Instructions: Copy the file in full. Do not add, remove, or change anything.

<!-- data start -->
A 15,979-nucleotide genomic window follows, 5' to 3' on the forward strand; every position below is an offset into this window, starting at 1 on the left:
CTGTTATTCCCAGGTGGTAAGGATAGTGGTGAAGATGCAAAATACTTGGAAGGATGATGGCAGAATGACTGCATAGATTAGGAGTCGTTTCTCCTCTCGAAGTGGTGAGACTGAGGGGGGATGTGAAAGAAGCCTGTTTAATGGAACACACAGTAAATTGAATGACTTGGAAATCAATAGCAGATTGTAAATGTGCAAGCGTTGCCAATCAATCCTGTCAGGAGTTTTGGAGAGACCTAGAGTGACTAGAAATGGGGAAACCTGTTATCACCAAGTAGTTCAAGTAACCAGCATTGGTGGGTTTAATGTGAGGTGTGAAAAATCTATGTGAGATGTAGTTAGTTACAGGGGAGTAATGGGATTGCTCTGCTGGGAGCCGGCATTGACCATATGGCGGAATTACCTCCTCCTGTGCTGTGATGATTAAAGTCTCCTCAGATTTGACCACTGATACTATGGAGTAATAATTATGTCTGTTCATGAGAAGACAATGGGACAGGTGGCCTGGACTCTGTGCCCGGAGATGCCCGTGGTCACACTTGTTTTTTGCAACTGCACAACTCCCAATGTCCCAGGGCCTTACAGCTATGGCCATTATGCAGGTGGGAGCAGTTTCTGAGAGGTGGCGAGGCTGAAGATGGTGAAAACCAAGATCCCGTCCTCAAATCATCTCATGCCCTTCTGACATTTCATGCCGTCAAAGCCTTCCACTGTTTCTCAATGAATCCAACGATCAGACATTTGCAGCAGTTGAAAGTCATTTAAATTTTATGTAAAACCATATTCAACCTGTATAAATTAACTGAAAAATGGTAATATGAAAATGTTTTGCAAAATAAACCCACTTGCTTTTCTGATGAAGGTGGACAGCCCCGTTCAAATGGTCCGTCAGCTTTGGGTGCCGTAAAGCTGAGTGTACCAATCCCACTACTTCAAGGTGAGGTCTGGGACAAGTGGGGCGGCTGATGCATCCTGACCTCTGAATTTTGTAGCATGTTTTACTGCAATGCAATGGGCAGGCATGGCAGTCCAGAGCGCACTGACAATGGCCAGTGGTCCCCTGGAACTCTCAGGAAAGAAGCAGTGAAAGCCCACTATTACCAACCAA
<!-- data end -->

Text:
A 15,979-nucleotide genomic window follows, 5' to 3' on the forward strand; every position below is an offset into this window, starting at 1 on the left:
CTGTTATTCCCAGGTGGTAAGGATAGTGGTGAAGATGCAAAATACTTGGAAGGATGATGGCAGAATGACTGCATAGATTAGGAGTCGTTTCTCCTCTCGAAGTGGTGAGACTGAGGGGGGATGTGAAAGAAGCCTGTTTAATGGAACACACAGTAAATTGAATGACTTGGAAATCAATAGCAGATTGTAAATGTGCAAGCGTTGCCAATCAATCCTGTCAGGAGTTTTGGAGAGACCTAGAGTGACTAGAAATGGGGAAACCTGTTATCACCAAGTAGTTCAAGTAACCAGCATTGGTGGGTTTAATGTGAGGTGTGAAAAATCTATGTGAGATGTAGTTAGTTACAGGGGAGTAATGGGATTGCTCTGCTGGGAGCCGGCATTGACCATATGGCGGAATTACCTCCTCCTGTGCTGTGATGATTAAAGTCTCCTCAGATTTGACCACTGATACTATGGAGTAATAATTATGTCTGTTCATGAGAAGACAATGGGACAGGTGGCCTGGACTCTGTGCCCGGAGATGCCCGTGGTCACACTTGTTTTTTGCAACTGCACAACTCCCAATGTCCCAGGGCCTTACAGCTATGGCCATTATGCAGGTGGGAGCAGTTTCTGAGAGGTGGCGAGGCTGAAGATGGTGAAAACCAAGATCCCGTCCTCAAATCATCTCATGCCCTTCTGACATTTCATGCCGTCAAAGCCTTCCACTGTTTCTCAATGAATCCAACGATCAGACATTTGCAGCAGTTGAAAGTCATTTAAATTTTATGTAAAACCATATTCAACCTGTATAAATTAACTGAAAAATGGTAATATGAAAATGTTTTGCAAAATAAACCCACTTGCTTTTCTGATGAAGGTGGACAGCCCCGTTCAAATGGTCCGTCAGCTTTGGGTGCCGTAAAGCTGAGTGTACCAATCCCACTACTTCAAGGTGAGGTCTGGGACAAGTGGGGCGGCTGATGCATCCTGACCTCTGAATTTTGTAGCATGTTTTACTGCAATGCAATGGGCAGGCATGGCAGTCCAGAGCGCACTGACAATGGCCAGTGGTCCCCTGGAACTCTCAGGAAAGAAGCAGTGAAAGCCCACTATTACCAACCAA